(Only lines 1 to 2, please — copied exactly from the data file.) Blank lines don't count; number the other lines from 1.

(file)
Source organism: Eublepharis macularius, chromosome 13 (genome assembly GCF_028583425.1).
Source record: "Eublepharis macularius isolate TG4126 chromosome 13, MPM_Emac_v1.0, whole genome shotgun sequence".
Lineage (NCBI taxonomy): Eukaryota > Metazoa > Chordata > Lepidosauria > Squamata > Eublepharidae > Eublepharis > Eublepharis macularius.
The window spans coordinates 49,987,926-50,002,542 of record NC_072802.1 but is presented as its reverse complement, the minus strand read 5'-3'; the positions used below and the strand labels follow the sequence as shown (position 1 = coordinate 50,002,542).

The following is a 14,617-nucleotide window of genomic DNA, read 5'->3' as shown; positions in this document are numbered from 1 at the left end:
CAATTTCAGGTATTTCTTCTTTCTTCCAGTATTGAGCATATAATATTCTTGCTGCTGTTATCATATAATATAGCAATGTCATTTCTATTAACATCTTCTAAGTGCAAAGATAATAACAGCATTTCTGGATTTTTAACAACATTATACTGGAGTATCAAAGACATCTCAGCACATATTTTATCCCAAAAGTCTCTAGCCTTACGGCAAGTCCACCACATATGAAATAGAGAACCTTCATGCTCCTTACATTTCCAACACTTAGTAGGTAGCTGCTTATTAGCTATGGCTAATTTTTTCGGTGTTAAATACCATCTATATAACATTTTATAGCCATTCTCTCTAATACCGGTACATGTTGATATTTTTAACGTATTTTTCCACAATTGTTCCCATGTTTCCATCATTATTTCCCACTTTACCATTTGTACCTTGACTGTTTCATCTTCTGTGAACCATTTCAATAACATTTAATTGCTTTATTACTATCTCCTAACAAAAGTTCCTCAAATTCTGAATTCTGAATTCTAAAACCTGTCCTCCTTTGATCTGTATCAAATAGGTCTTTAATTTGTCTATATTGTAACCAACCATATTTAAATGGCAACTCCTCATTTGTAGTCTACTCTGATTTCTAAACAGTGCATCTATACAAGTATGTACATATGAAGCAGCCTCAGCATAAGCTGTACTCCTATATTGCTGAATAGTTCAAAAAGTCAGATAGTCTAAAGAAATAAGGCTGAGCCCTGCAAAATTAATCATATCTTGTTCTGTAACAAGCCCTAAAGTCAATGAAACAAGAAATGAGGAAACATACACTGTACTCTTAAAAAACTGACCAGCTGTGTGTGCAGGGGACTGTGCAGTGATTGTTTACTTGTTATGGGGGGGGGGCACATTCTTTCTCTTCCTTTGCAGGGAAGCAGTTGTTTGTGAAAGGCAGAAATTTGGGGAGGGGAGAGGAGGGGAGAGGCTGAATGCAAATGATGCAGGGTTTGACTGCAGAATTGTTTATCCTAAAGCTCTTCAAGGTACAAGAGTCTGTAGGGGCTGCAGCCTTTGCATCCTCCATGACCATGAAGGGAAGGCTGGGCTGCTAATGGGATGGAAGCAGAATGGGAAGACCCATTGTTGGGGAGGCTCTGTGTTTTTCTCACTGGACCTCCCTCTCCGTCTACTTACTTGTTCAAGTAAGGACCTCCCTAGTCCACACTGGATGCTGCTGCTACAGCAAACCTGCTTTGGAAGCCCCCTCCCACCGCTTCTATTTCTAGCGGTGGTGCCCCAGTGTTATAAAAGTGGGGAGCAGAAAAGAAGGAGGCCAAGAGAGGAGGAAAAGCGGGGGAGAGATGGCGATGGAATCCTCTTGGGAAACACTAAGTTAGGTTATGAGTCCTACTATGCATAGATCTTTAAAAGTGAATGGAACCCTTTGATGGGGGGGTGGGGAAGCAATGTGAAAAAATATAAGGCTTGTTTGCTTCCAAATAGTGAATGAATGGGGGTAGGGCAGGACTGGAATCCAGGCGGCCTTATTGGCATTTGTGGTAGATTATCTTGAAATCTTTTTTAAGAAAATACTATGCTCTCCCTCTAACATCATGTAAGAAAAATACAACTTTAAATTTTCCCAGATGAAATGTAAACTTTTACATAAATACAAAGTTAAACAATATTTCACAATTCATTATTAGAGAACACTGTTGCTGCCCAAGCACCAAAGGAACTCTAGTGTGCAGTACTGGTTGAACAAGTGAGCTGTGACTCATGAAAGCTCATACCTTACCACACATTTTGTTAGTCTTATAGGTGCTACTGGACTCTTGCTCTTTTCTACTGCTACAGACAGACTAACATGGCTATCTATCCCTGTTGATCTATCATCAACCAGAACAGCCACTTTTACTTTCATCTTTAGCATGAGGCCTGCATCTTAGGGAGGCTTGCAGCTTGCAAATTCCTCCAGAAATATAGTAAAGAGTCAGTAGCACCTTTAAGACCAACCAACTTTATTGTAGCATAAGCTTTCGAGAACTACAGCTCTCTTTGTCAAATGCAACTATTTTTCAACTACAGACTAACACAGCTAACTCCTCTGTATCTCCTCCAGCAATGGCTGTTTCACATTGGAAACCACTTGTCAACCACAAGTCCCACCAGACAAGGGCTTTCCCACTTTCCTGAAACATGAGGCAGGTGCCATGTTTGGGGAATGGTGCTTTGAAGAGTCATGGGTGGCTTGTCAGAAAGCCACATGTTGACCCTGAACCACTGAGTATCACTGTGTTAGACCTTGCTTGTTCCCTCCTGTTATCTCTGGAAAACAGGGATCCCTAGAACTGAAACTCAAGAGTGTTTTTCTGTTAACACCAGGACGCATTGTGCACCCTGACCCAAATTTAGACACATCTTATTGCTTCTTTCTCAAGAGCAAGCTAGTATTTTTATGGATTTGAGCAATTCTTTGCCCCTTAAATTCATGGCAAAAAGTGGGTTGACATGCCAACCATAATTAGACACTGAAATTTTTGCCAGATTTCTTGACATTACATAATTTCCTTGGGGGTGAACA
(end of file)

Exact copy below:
Source organism: Eublepharis macularius, chromosome 13 (genome assembly GCF_028583425.1).
Source record: "Eublepharis macularius isolate TG4126 chromosome 13, MPM_Emac_v1.0, whole genome shotgun sequence".